With fees and expenses often reaching six or seven figures, companies who choose to go public are making a big bet on themselves. On average, new issuers can expect to spend 5% of their value during the IPO process alone.
If your company is considering going public, the time to ensure your board is adopting best security practices is right now. Public companies have various reporting requirements and stringent guidelines on how they prepare and distribute materials. By adopting best security practices at the beginning of the process, directors and leadership teams are better prepared for a smoother transition from a private to a public company.
More companies are turning to board portals as a way to improve security. For the pre-IPO company, the use of a board portal can provide board members with a dedicated platform throughout the IPO process that minimizes risks associated with going public.
1. Effective and Secure Communications
Rather than communicating via email, board members can communicate more effectively and securely through a board portal. This eliminates the risks of information being transferred between personal and professional email accounts. With a board portal, members can make notes on materials for their own use or to share with selected members for further discussion, providing a single location for members to collaborate and ask questions.
2. Gathering Information to Meet Requirements
The transition from private to a public means meeting new government requirements and regulations. Preparing to meet these requirements includes gathering information for investigation by the auditor, underwriter and legal team. There is a whole due diligence process the company must go through. Much of it is gathering and categorizing information, such as bylaws, organizational documents, and a list of subsidiaries into a single repository. The process usually begins six to 12 months ahead of filing an S-1. When the information is in one location, the board can easily review documents, as well as ensure that all members have the final version of the shared materials. A board portal offers an easy place to keep track of board goals, meetings and deadlines.
3. Advanced Meeting Preparation
As a private company, the board of directors isn't held to the same type of scrutiny as a public company, leaving more time at meetings for discussion and strategic planning. However, once the company considers going public, the nature of board meetings has to change. As Stan Silverman explained in the Philadelphia Business Journal, public company boards have a formal board process to satisfy the "the complex regulatory requirements of a public company," which include various financial reports for investors.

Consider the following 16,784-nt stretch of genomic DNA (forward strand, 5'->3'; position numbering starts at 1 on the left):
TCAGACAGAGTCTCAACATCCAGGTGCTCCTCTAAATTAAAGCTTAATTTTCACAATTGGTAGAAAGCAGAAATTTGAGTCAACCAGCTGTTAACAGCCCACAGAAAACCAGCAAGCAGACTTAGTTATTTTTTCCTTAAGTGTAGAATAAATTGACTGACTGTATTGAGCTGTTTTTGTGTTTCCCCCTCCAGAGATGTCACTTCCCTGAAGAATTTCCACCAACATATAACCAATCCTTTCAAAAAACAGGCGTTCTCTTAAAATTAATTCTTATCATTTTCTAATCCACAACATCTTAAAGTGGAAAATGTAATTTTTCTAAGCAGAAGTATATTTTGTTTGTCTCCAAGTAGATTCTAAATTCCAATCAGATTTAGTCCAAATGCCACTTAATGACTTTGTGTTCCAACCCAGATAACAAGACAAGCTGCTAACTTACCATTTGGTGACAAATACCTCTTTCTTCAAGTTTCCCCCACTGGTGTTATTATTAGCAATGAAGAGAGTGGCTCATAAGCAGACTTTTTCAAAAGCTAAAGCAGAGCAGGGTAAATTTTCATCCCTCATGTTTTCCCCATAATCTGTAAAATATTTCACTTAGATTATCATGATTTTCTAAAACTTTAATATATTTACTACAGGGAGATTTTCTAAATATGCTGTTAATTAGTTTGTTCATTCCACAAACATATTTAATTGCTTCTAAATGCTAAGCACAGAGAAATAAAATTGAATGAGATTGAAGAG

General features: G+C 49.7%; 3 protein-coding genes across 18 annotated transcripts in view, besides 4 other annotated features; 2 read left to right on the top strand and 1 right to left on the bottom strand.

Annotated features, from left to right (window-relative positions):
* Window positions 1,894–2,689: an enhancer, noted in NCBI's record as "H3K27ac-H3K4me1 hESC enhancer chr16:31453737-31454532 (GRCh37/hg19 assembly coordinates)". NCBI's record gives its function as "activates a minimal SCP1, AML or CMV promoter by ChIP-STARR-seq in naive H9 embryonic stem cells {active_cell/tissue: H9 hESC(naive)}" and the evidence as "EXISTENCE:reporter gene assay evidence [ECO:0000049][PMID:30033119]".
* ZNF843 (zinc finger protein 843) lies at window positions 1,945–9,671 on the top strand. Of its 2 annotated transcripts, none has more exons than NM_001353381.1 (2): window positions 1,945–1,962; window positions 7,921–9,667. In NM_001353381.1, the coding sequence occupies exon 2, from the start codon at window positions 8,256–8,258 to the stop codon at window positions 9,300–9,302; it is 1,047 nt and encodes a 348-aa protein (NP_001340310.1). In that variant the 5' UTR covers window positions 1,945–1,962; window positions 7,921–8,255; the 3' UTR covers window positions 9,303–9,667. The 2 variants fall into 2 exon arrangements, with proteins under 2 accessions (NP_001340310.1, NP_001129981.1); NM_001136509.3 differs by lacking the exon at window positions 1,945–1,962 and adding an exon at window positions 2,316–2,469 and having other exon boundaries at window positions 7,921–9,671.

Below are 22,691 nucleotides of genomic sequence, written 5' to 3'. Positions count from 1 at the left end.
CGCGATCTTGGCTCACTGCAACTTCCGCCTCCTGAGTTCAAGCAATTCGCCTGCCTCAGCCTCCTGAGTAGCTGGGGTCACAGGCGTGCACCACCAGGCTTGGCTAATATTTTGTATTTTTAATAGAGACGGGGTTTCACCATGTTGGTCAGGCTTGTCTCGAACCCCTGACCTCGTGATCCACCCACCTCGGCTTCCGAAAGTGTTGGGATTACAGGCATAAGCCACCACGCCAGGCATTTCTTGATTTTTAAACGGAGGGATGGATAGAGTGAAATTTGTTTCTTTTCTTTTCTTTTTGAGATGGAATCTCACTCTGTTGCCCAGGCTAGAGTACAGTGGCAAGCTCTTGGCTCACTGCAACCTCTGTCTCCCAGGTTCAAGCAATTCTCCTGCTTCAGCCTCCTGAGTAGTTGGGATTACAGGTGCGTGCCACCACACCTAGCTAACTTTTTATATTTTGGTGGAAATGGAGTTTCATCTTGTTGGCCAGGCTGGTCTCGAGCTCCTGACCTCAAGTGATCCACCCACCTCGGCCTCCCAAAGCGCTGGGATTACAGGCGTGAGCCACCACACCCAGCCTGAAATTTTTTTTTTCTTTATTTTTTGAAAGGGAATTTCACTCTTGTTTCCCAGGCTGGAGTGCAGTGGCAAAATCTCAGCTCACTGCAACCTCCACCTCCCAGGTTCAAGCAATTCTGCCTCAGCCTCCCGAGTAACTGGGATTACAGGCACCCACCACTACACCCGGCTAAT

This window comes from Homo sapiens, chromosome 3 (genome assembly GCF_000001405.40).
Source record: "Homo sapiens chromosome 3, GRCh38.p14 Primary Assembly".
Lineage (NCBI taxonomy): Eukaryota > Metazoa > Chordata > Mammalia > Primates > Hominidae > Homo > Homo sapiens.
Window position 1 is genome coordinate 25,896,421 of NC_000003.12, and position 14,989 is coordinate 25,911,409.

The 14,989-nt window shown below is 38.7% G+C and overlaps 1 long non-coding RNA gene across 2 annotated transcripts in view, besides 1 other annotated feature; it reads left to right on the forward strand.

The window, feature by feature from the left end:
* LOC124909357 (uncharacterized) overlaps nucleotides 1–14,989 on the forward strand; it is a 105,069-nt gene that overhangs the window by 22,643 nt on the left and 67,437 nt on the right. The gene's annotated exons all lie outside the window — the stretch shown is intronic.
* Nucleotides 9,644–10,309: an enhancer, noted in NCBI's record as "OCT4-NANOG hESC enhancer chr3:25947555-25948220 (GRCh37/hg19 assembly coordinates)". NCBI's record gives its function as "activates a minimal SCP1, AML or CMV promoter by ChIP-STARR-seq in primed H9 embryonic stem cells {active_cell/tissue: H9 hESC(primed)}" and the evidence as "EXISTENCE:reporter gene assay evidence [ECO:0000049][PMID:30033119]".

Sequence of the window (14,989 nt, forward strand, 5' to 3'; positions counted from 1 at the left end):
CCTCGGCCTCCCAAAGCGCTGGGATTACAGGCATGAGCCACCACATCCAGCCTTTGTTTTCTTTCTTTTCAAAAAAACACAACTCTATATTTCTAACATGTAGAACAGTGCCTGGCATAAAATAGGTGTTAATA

To run more complex board meetings effectively, advance preparation is a must. A well-prepared board member has access to review materials ahead of time so they can have a preliminary discussion on the agenda with other directors. By taking care of basic preparation in the weeks leading up to the meeting, the meeting itself can focus on important issues. The board portal allows board members to raise concerns beforehand, saving the meeting itself for decision-making and getting the most from the members' expertise.
4. Sharing High-Level Information
As a company prepares to go public, sensitive corporate information must be shared. Sending this information over email, even with password protection exposes the company to unnecessary risk.
Board portals provide a higher level of security other information-sharing tools and systems. For instance, all documents loaded into the portal are highly encrypted. Those materials are stored on one network rather than multiple networks with different security protocols. Company staffers also have control over all of the materials within a board portal, including which users have access to different files, whether those files can be printed or downloaded to a device to be read offline. The portal is a closed loop system, and this increases the overall security for everyone on your board and every document that is shared or stored.
In the months before going public, companies need to be at the top of their game in order to meet all of the necessary requirements effectively prepare the board. Having the right board portal allows companies to streamline the process while ensuring security and adhering to governance best practices.